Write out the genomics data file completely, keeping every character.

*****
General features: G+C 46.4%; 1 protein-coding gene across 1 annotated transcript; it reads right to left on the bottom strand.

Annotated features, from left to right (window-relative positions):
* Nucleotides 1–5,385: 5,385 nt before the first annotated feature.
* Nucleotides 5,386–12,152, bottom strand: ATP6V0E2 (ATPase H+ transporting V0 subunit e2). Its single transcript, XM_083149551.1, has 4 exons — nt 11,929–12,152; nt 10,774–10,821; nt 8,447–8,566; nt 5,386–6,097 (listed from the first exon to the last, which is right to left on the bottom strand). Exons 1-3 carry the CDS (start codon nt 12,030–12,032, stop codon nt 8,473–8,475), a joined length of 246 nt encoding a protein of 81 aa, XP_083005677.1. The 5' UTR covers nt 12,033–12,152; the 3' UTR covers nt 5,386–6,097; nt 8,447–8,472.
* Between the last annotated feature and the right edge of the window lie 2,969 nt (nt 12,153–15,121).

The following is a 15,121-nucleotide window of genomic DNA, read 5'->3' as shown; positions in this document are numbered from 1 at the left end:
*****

General features: G+C 46.4%; 1 protein-coding gene across 1 annotated transcript; it reads right to left on the bottom strand.

Annotated features, from left to right (window-relative positions):
* Nucleotides 1–5,385: 5,385 nt before the first annotated feature.
* Nucleotides 5,386–12,152, bottom strand: ATP6V0E2 (ATPase H+ transporting V0 subunit e2). Its single transcript, XM_083149551.1, has 4 exons — nt 11,929–12,152; nt 10,774–10,821; nt 8,447–8,566; nt 5,386–6,097 (listed from the first exon to the last, which is right to left on the bottom strand). Exons 1-3 carry the CDS (start codon nt 12,030–12,032, stop codon nt 8,473–8,475), a joined length of 246 nt encoding a protein of 81 aa, XP_083005677.1. The 5' UTR covers nt 12,033–12,152; the 3' UTR covers nt 5,386–6,097; nt 8,447–8,472.
* Between the last annotated feature and the right edge of the window lie 2,969 nt (nt 12,153–15,121).

The following is a 15,121-nucleotide window of genomic DNA, read 5'->3' as shown; positions in this document are numbered from 1 at the left end: